2. Number of options
Professional logo designers have to consider how many avenues they have to explore. The more options the client wants to have the more work for the designer.
As a client, you might be very specific about your vision for the logo. You might want to see a classic representation of your brand. You might want to consider a hip, cool version. Or you might want to see something in-between.
In most cases business leaders are vague. That’s why they tend to want as many options as possible. This approach never works. In our experience a good number of options is three to five. Clients don’t get overwhelmed with variety yet have distinct directions to choose from.
The logo designer will have an estimate of how much time it will take to explore (let’s say three) options. So when you as a client decide that you’d like to explore other directions, expect to pay additional fees.
The reason why we suggest our clients to stick to 3-5 options is because we know that clients have limited budgets; unlimited options will create nothing but frustration — and — there is no such thing as a perfect logo. Therefore the most prudent approach is to settle on a specific number of options based on your budget and then make a (hard but crucial) decision despite the desire to explore further.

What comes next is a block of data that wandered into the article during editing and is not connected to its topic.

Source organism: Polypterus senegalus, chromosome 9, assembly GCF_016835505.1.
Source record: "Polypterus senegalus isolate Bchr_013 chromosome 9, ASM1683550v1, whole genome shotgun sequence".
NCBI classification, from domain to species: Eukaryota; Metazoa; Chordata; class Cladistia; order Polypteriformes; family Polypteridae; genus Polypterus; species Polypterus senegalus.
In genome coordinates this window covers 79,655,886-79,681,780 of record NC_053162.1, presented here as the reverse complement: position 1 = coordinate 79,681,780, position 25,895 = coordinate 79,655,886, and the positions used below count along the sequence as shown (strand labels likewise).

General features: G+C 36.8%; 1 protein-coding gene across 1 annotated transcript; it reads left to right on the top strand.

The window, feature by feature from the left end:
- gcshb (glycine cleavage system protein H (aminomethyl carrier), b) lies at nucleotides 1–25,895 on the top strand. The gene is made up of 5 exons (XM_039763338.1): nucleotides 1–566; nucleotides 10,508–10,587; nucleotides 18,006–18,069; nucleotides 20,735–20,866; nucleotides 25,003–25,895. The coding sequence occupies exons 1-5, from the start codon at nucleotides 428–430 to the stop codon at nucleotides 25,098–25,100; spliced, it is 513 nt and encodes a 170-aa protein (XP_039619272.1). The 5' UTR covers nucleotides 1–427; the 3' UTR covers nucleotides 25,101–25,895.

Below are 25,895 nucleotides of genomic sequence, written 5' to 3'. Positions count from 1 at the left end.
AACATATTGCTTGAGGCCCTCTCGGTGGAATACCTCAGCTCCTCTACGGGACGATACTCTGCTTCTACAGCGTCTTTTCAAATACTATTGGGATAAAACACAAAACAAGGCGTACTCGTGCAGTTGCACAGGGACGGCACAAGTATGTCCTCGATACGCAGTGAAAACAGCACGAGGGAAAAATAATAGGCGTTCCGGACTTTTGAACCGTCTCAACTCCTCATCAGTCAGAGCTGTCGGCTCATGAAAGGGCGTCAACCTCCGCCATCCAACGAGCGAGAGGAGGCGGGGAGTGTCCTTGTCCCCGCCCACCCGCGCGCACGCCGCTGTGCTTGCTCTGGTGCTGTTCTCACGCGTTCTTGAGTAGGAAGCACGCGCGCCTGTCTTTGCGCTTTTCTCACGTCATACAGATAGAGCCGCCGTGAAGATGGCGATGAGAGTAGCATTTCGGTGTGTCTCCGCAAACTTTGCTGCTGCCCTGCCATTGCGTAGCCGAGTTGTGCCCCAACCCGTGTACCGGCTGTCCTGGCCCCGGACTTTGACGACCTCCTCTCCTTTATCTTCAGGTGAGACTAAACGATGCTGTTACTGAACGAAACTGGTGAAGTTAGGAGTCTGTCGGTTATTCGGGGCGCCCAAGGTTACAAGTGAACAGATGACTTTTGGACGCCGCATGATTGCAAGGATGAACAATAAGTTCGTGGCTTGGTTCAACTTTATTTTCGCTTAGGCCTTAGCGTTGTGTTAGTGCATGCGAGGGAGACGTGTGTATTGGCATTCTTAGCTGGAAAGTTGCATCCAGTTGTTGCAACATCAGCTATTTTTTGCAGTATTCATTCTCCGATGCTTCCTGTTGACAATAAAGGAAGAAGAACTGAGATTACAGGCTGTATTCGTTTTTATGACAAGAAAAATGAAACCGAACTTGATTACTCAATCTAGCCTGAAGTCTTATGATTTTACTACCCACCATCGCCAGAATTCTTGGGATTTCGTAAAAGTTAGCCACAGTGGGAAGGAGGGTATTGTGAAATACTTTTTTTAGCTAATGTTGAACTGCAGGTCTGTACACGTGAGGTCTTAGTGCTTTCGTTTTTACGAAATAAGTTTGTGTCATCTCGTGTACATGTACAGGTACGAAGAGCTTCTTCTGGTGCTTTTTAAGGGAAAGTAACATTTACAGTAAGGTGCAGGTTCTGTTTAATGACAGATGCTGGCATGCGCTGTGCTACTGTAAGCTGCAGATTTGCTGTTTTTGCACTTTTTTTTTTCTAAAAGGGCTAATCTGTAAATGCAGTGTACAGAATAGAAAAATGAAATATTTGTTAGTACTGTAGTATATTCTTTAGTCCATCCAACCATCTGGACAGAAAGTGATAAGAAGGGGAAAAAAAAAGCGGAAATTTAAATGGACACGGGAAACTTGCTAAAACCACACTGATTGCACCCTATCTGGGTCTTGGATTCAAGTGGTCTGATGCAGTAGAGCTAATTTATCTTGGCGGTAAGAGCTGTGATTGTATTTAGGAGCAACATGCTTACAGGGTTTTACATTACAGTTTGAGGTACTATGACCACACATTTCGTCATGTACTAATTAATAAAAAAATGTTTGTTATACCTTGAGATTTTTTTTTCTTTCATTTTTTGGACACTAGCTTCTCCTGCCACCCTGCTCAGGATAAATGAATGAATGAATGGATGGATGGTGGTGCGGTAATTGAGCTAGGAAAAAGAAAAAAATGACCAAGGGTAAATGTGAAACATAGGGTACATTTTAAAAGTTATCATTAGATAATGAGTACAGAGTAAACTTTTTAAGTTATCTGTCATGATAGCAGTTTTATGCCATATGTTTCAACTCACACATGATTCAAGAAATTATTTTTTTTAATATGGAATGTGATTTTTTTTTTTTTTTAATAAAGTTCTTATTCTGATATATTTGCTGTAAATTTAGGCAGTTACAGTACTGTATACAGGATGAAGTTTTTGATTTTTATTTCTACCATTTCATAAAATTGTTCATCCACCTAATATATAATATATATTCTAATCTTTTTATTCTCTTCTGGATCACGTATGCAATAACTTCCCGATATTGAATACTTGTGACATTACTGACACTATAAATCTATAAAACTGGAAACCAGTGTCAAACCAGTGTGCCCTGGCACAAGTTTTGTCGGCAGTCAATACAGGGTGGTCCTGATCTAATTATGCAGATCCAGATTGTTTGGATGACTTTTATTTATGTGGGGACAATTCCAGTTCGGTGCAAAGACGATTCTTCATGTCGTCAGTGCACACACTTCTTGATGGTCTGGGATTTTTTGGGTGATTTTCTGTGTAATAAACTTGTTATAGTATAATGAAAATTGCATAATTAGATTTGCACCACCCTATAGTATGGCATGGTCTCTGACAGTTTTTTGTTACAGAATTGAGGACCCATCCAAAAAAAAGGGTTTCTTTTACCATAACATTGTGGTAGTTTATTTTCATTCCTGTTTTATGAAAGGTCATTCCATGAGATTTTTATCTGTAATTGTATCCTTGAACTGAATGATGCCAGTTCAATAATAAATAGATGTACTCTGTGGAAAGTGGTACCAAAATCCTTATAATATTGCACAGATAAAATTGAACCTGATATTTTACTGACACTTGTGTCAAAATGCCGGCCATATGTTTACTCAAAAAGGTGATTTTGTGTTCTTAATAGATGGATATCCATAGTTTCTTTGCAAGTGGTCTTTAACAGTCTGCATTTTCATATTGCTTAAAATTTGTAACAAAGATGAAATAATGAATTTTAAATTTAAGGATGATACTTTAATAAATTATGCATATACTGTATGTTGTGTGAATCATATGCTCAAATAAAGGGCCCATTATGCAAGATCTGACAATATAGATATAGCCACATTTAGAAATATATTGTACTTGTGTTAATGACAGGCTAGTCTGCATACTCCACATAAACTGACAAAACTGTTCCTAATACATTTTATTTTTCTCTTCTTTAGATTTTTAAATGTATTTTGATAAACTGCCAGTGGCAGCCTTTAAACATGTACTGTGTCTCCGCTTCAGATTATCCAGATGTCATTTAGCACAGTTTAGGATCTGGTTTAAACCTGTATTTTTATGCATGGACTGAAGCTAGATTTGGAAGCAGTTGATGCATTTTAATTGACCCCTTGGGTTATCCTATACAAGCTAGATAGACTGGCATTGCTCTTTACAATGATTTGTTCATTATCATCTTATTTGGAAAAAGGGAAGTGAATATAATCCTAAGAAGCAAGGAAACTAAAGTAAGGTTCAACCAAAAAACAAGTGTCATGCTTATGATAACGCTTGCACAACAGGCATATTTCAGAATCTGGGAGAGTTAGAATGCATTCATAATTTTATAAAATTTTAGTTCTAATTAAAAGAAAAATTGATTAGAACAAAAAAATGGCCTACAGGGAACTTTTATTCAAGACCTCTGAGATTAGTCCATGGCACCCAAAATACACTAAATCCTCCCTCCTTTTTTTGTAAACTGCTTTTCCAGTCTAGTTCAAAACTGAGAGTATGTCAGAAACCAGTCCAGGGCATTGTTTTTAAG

3. Number of revisions
You can’t expect logo designers to make changes to your logo indefinitely, can you? There has to be some common-sense limitations. The limitation on the client’s end must be the budget and a deadline.
Some business leaders expect to have unlimited number of revisions. That’s not a good idea. The work will never gets done. Combine that with thinking in sequential terms and you will realize that you won’t be able to move further. Also consider how much time you’ll spend in endless meetings mulling over the trivial. It’s just counterproductive.
On the low-price logo design spectrum (on Fiverr for instance) you can encounter design gurus that offer unlimited revisions. Beware of these offers as they come from far-from-professional graphic designers. You will neither get a good quality logo from these folks nor a peace of mind.
4. Marketing budget
The price of a great logo is a function of a marketing budget. What does your marketing budget have to do with graphic design of a pretty drawing?